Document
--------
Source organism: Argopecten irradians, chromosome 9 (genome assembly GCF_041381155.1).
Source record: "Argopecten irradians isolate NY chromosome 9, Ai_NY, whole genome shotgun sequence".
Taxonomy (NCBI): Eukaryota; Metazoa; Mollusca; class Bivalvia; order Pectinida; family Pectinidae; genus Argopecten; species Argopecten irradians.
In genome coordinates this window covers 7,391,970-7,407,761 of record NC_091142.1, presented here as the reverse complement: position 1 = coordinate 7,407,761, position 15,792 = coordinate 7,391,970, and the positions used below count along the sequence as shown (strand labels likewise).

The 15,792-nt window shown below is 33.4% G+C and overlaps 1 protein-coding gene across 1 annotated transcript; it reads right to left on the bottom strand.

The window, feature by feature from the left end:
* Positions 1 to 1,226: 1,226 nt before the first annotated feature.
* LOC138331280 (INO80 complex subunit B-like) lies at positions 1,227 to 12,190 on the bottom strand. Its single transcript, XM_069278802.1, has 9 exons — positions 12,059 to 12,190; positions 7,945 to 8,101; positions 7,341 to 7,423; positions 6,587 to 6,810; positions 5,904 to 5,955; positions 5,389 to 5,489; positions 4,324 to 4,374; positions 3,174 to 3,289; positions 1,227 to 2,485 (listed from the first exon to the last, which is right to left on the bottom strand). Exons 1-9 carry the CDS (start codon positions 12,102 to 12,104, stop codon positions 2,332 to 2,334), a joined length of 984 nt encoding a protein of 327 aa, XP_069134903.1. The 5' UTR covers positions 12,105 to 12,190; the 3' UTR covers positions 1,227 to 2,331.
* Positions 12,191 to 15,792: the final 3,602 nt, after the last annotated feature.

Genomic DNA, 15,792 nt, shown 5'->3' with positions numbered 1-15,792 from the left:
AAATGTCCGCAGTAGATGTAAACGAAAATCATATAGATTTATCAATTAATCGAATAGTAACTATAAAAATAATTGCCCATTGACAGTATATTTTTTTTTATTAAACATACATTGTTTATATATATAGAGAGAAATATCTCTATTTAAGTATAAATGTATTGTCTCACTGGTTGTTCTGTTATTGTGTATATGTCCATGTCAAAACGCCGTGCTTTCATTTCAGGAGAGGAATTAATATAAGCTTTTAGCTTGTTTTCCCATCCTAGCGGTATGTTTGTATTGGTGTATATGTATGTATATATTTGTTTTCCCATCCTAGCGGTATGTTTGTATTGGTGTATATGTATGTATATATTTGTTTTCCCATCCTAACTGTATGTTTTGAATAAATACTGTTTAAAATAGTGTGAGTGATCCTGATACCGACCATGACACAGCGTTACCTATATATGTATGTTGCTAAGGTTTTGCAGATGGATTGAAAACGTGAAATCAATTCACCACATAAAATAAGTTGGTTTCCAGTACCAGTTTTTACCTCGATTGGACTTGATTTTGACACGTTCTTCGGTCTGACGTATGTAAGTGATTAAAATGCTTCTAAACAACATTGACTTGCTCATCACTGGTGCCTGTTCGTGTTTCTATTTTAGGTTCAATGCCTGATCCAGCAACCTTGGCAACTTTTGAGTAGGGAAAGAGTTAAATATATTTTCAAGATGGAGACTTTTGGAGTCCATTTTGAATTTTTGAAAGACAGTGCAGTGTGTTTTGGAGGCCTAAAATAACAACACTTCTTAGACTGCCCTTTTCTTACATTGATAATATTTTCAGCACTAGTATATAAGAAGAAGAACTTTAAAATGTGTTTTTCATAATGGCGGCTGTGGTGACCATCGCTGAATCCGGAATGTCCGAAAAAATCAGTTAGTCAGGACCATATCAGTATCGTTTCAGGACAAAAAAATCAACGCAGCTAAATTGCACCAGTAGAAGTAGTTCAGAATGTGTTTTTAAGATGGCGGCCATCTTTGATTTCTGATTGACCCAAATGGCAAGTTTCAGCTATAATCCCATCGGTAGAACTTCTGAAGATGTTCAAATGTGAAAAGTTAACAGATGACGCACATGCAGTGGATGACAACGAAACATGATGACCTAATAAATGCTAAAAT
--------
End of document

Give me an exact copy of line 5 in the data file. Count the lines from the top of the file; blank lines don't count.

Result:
The 15,792-nt window shown below is 33.4% G+C and overlaps 1 protein-coding gene across 1 annotated transcript; it reads right to left on the bottom strand.